The basic mechanism of the synchronized bursts appears to be similar in both NT and mSOD1 mice, in which both exhibited multiple sub-bursts per overall burst. Yet the increased tendency for sub-bursts in mSOD1 animals and the other changes in burst patterns noted above suggest substantial alterations occurred within the interneuronal circuits producing bursts. In this study, we provided clear evidence showing strong involvement of NMDAR in the altered bursts in mSOD1. Thus, one important mechanism to consider is that the NMDARs themselves may be altered. Detailed studies focused on the interneuronal NMDARs are needed to determine whether receptor density, subunit composition, or its phosphorylation state are responsible for the changes shown here. The role of NMDAR does not rule out other cellular mechanisms that may contribute to the bursts recorded in mSOD1 mice. There is a loss of spinal interneurons, including their synapses and fibers to motoneurons (Schütz, 2005; Stephens et al., 2006), but it is difficult to understand how this loss would cause a greater tendency for synchronized bursts or the emergence of spontaneous bursts later in the disease. Inhibition of AMPAR has prolonged survival of mSOD1 (G93A) mice (Van Damme et al., 2003; Andries et al., 2007). Although we showed that AMPAR itself is not involved in burst generation, it may accelerate the burst by depolarizing the cell and facilitating the opening of NMDARs.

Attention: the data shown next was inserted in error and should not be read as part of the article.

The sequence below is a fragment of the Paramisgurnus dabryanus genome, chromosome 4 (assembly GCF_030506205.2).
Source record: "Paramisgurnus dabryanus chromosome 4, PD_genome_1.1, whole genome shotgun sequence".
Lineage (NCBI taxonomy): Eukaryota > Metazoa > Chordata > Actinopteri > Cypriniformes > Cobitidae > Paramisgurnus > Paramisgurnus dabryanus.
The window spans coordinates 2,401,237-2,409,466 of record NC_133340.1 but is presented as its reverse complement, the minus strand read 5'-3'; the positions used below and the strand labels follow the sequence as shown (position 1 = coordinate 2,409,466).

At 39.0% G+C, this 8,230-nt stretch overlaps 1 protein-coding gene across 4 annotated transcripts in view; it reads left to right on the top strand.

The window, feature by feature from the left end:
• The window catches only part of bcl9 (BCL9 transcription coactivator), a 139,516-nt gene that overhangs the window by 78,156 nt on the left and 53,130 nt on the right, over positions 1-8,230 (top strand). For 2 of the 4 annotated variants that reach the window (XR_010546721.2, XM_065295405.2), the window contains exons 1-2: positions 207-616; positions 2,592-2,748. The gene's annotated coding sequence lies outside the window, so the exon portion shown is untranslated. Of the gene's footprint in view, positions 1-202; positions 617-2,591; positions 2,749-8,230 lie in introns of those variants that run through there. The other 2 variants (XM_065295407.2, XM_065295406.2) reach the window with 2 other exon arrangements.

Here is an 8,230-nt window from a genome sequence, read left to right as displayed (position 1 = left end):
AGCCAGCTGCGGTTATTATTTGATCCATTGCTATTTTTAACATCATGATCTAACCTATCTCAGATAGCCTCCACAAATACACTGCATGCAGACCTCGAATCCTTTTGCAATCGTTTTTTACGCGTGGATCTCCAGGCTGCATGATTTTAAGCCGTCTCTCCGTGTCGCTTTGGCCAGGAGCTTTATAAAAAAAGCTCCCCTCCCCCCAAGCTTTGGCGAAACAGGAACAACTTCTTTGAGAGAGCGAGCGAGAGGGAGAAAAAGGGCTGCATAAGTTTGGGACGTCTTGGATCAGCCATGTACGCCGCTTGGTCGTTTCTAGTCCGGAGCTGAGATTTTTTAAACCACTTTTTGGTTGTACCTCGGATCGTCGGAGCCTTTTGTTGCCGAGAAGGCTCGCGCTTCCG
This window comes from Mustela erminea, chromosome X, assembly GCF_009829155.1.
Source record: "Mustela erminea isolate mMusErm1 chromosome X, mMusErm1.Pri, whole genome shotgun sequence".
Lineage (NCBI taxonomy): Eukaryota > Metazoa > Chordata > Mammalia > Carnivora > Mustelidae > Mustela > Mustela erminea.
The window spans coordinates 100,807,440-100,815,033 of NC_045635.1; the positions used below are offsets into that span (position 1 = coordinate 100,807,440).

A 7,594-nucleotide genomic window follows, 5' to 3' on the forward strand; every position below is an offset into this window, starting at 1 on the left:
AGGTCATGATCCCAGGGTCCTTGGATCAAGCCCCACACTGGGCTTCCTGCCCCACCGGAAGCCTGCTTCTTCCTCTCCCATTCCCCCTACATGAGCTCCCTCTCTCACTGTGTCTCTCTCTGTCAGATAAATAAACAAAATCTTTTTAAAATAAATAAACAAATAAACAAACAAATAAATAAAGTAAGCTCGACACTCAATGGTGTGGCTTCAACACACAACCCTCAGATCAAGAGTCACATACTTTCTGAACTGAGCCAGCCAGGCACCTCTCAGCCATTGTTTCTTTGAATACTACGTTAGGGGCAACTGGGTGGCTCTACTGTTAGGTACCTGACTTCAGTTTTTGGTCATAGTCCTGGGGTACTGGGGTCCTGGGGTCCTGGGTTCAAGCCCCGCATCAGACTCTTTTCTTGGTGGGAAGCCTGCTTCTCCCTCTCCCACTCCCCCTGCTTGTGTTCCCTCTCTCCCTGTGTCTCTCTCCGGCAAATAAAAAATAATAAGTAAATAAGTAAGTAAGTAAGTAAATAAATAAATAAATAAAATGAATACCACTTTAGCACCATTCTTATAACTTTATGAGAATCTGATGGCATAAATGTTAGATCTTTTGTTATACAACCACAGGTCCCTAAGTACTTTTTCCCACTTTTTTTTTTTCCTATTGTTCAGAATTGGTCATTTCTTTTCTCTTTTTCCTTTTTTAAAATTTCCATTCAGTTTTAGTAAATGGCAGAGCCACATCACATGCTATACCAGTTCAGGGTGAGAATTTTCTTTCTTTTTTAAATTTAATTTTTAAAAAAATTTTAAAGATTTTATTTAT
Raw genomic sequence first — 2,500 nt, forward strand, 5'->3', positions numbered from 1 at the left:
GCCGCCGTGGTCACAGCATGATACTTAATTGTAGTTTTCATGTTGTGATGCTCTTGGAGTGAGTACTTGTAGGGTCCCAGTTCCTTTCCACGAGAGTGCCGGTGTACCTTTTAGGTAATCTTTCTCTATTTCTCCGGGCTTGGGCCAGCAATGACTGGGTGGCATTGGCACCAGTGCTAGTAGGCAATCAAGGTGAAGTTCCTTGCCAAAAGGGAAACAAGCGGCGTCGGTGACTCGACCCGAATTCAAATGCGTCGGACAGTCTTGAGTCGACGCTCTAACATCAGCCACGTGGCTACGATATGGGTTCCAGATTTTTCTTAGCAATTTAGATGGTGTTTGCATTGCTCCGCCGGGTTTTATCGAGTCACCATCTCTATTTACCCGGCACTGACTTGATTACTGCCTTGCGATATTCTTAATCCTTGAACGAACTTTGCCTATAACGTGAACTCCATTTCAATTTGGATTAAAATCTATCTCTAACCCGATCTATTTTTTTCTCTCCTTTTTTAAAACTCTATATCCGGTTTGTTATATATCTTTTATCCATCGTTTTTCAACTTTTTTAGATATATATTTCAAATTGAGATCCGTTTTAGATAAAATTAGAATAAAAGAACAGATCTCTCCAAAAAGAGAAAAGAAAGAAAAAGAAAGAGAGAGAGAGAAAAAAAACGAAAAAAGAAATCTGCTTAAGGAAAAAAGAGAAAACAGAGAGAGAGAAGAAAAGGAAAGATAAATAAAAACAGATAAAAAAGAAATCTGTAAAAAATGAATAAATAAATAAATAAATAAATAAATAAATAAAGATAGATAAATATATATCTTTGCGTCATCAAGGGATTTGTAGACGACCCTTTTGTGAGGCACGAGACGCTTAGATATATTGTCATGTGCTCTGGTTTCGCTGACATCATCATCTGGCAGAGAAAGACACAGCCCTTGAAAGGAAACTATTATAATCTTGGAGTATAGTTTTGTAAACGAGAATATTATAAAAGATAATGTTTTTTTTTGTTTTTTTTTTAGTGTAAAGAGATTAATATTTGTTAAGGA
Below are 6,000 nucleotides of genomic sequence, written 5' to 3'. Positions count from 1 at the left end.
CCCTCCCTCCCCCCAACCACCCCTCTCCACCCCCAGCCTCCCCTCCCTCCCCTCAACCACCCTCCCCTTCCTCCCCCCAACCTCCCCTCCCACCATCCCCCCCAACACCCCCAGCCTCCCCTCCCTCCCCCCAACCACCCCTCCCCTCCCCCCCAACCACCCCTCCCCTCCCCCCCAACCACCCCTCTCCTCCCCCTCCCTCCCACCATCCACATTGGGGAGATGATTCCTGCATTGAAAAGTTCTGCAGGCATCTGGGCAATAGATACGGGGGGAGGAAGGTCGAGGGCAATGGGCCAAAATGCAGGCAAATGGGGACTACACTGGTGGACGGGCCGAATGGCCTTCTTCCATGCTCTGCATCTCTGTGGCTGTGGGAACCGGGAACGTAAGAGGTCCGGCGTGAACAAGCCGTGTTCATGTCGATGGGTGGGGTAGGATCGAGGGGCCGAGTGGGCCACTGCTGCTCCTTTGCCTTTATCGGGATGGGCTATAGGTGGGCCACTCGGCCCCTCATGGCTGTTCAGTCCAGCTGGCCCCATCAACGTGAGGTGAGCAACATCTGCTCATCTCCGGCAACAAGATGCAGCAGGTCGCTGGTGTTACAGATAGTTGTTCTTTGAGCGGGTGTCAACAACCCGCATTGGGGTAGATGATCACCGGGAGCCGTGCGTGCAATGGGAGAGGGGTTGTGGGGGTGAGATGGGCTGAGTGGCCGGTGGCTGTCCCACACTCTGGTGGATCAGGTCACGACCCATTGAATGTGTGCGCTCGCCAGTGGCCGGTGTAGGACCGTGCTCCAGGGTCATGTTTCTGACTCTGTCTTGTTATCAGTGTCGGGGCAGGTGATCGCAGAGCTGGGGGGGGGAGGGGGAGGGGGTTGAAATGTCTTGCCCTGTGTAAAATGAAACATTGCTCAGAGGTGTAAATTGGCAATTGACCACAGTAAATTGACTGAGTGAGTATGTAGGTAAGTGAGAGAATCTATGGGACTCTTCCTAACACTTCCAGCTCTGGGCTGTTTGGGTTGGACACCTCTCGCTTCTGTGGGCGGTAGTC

Behavior and synaptic abnormalities in early life were reported for both mutant G85R and G93A mice (Amendola et al., 2004; Bories et al., 2007; van Zundert et al., 2008). Bories et al. (2007) showed that EPSPs evoked by stimulation between 1.3 and 2.0 times threshold were reduced in these very young mutant G85R mice. In contrast, our results with G93A mice show that the reflexes produced by this input were similar in NT and mutant SOD1 mice until symptoms developed (around postnatal day 90). This age likely corresponds to the time of degeneration onset of G93A motoneuron (Schütz, 2005). While the animal strains might have differences in their synaptic responses at different ages, it is more likely that the deficits in behavior and sensory inputs recover as the animal develops and then undergo a decline as symptoms progress. A similar early deficit and then recovery was noted in locomotor patterns by Amendola et al. (2004), although there may be differences in this regard in sacral versus lumbar motoneurons. Thus, early deficits in motoneurons and spinal interneurons occur, likely followed by some type of adaptation mechanism. The disease progression may be caused by the compensatory mechanisms or by failure of the compensatory mechanisms. Fundamentally important questions are as follows: what are the mechanisms of compensation, and how do these mechanisms affect disease progression?